It turns out that his is the same thing, but I didn't realize that, either. I always thought it was touch, because men seem so interested in--well, you know. But he needs to hear words of affirmation, too.
When we were first married, though, the words that I said to him didn't necessarily affirm him. I was constantly saying, "I love you", or "I think you're a great husband", or later on, "you're such a great dad".
But one day, when we were talking, he got exasperated with me and said, "but why do you love me? Why do you think I'm a great husband?" What he needed was not just to know my thoughts, but to know what lay behind them. When I started to say, "you're such a great dad with the way you play with the kids," or "Rebecca just loves the way you take time to listen to her," he felt affirmed.
He needed to hear the why, and not just the what. I've now learned that when he's really down, it's even more important to say these things.
I have a friend whose husband love language is gifts. He just loves choosing the perfect gift for people. He loves giving more than receiving. But she couldn't care less about gifts, so she doesn't put the same kind of effort into it. When he gives her something incredible for Christmas, she likes it, but she's not in heaven or anything. But when she just gives him a gift card to a favourite store, he's devastated. It says to him, "you weren't worth putting any thought into this year."
So she's learned now to think carefully about gifts for him, and to start studying him to find out what would be a good gift. It goes against her natural bent, but she's had to learn so that he can feel loved.
If you're not sure of your husband's love language, why not read The Five Love Languages? You can even read it together for Valentine's Day. But this year, try to speak his language!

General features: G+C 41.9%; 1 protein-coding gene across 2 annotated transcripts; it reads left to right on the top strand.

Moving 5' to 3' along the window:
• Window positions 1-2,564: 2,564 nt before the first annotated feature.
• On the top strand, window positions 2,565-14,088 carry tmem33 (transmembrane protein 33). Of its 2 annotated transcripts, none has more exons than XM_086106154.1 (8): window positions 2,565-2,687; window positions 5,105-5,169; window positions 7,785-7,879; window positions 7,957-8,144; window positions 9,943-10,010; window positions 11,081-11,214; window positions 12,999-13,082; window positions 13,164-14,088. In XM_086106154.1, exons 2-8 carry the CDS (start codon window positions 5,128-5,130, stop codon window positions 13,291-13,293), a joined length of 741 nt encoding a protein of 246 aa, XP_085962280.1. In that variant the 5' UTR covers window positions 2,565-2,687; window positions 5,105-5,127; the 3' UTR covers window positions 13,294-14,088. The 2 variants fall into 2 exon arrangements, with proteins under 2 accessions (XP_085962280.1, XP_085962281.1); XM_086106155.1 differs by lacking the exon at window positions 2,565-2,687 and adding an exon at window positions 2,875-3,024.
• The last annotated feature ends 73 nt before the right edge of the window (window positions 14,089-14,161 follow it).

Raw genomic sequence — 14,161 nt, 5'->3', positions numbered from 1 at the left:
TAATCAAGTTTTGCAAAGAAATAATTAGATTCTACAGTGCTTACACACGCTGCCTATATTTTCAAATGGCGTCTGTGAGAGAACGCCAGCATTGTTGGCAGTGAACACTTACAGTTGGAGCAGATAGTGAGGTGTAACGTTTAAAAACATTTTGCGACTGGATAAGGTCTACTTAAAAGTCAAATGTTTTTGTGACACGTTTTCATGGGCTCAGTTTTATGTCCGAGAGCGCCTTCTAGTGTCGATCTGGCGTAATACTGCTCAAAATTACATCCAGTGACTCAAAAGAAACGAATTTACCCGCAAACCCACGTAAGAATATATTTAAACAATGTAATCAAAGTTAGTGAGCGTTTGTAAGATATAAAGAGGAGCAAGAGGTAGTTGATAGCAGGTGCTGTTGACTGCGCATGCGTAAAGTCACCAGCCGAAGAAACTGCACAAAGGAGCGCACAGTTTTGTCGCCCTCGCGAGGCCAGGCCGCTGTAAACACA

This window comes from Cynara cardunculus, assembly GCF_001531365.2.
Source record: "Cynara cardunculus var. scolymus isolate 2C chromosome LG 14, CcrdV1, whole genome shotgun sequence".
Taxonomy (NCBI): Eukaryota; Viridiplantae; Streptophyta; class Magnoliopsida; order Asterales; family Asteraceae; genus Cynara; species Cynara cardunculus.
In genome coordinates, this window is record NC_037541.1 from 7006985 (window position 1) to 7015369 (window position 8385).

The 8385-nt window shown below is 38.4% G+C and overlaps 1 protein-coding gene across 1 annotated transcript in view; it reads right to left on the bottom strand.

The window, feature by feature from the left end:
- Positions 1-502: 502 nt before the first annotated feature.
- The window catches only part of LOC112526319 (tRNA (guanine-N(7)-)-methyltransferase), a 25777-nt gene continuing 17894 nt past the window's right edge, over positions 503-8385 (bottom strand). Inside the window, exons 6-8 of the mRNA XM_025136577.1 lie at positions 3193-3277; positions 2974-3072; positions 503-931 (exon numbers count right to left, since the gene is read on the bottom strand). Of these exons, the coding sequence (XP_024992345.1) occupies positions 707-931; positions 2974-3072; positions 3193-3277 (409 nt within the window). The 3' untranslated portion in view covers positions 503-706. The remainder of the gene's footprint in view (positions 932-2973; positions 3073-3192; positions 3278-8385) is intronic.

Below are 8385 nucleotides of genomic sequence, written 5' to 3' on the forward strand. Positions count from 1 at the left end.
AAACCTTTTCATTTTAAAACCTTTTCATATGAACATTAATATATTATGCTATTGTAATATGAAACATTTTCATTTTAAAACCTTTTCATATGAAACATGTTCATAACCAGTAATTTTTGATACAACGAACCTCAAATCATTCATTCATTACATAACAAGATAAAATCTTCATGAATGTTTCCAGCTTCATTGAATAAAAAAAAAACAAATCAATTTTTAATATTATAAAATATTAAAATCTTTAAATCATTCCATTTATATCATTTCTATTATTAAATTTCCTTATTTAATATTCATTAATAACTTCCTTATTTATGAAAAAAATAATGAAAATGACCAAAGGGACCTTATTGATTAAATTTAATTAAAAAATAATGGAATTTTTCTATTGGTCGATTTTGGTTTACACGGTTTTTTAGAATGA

Now, you may be thinking: why should I speak his if he doesn't speak mine? But let's remember that marriage is not about manipulating him into doing what we want. It's about learning how to love. And ironically, often the best way to get our own needs met is to meet his! That doesn't mean that we meet his needs in order to get him to do something; it's just that when we act in a selfless way, and show love to him, he feels appreciated. He feels valued. He feels loved. And when he feels loved, he's more likely to reach out to you, too.
But even if he doesn't, you are still acting in a loving manner, and learning how to serve. And that pays dividends all on its own!
Now, do you have some marriage advice you want to share? Have you had an interesting time working out your love languages? Why not join us for this discussion? Just leave your link in the comments below!
I just finished reading The Shack. I don't want to write a real review, because I know it's controversial. Some of you love it, some of you think it's too unorthodox, and some don't care.
Quite frankly, I don't want to get into a debate about its orthodoxy.
But I do want to mention one little thing, which I think we all can agree on. In the book, the main character was challenged about where he usually lives--or is it when?--in the past, in the present, or in the future?
And Mack has to admit he lives in the past and the future. He's either dwelling on what happened to him already, or he's thinking about the future.
Yet God lives with us in the present. He's in the past, and He's in the future, but He's present with us now. And if we're always in the past, or always in the future, we don't experience Him to the fullest.
I think that's true. I live in the future, mostly. I'm planning and thinking and yearning and dreaming. I have a very hard time just being in the moment. And I'm a big time efficiency type person. If I can't multi-task while I'm doing it, I don't do it. I need to be able to accomplish things. But isn't accomplisment itself an effort to live in the future?
I find it hard just to relax and enjoy life without feeling guilty. There's always something I should be doing.
And yet the moments that I will treasure with my kids or my husband are those when I was able to put all that aside and just BE; be in the present. When we live in th present, we listen to those around us. We look into their eyes and laugh, and share, and bond. When we live in the future we're somehow not always concentrating on them, even if the future that we're planning centres or revolves around them.
The only way to live in the present is to put stuff aside and just enjoy those who are with us. I know I've been on this role lately, but even with sex, we need to be in the present. If we're thinking about the future, or thinking, "let's just get it over with so I can...", then we're not in the present. We have to be in the present to concentrate on what's happening and enjoy it.